SpaceX’s Elon Musk has a visionary space agenda for Mars.
Credit: Rob Varnas



Dangers await humans on Mars as Elon Musk sets his sights on colonization.

Credit: SpaceX

“There really is only one true home for us—and we’re already here,” explains science journalist Shannon Stirone, featured on the March 4th broadcast of CNBC’s “The News with Shepard Smith.”







Go to Stirone’s article — “Mars Is a Hellhole – Colonizing the red planet is a ridiculous way to help humanity” — published in The Atlantic at:

For info on her opinion, go to this CNBC link at:

One Response to “Message to Musk: “Mars Is a Hellhole” – Colonizing the Red Planet is No Way to Help Humanity”

  • Have you noticed that private space efforts are hit with diametrically opposing objections?

    – Stirone posts the hoary critique: Space is a horrible and worthless wasteland where humans will never live.

    – A 180 degrees away, there is now the frequently heard call to action: Stop space riches from being looted by private actors just because they get to them first.

    I expect private space efforts will survive the squeeze from these opposing forces, but such attitudes unfortunately add to the many tangible hurdles to space development and settlement.

    Regarding the first objection, people will decide for themselves where to live. Some fraction of humanity has long lived in “hellholes” ranging from scorching deserts to freezing polar regions. Living on Mars with today’s technologies will be far easier and more inviting that it was to live in an Arctic site with the tech of a 1000 years ago.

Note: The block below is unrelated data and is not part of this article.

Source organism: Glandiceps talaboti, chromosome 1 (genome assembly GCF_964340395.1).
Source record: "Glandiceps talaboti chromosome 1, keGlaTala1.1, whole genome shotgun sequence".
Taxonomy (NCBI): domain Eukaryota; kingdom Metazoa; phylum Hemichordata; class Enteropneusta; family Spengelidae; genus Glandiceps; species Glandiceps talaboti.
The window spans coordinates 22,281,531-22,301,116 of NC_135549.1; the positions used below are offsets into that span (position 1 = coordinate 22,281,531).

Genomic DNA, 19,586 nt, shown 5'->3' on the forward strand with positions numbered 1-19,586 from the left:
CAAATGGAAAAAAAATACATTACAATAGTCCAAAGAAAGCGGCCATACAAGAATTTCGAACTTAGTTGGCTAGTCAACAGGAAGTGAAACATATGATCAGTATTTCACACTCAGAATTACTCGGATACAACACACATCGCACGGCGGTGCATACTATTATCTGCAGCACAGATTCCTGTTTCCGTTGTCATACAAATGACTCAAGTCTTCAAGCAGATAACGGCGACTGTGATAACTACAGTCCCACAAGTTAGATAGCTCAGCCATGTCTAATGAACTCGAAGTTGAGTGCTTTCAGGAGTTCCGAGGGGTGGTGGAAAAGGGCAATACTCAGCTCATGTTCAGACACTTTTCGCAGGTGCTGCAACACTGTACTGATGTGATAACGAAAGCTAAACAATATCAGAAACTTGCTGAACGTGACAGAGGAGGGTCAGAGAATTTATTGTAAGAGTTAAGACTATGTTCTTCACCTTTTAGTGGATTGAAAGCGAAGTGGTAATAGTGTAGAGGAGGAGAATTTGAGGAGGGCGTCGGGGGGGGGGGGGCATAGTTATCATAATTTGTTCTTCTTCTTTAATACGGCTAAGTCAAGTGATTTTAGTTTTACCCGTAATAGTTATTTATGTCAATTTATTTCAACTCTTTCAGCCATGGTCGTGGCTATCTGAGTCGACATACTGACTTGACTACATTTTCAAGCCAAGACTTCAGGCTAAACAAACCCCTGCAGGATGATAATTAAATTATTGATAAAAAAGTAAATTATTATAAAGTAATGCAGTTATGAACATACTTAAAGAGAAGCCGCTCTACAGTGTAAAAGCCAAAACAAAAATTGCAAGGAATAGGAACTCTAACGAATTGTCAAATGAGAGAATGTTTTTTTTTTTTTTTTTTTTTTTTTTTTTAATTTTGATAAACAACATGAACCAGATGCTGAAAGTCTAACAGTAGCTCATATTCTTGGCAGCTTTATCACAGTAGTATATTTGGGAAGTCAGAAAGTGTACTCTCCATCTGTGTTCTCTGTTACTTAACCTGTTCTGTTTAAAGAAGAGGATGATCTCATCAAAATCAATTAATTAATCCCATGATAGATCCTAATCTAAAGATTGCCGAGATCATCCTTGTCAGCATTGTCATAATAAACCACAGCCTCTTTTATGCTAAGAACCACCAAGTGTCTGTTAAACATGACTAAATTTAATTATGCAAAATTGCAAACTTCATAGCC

Today there are several million people living comfortably above the Arctic Circle. There’s little to stop them from moving to tropical isles but somehow they find the Frigid North an irresistible place to reside.

    If a mere point one percent of the world’s population see Mars and other space locales not as hellholes but as wildly exotic, fantastical, and irresistible places to live and to transform, that will be more than sufficient to create vibrant new communities and cultures.

    And when they get to their space destination, they won’t find lumps of wealth laying on the ground as implied by the second objection. Finding, extracting, and processing space resources will require extremely risky sacrifices of capital, physical effort, time, and personal life.

    Space resources will primarily benefit those living and working in space. If some resources do make it back to Earth, they will represent wealth only if they can be sold at lower prices than when found on earth. If that happens, then the resulting discount benefits everyone. A significant drop in, say, the price of platinum would enable a multitude of new applications for this very adaptable metal that are not currently economical. That discount should be encouraged and incentivized, not threatened with taxes above those that will be paid as with any other business profit.

Leave a Reply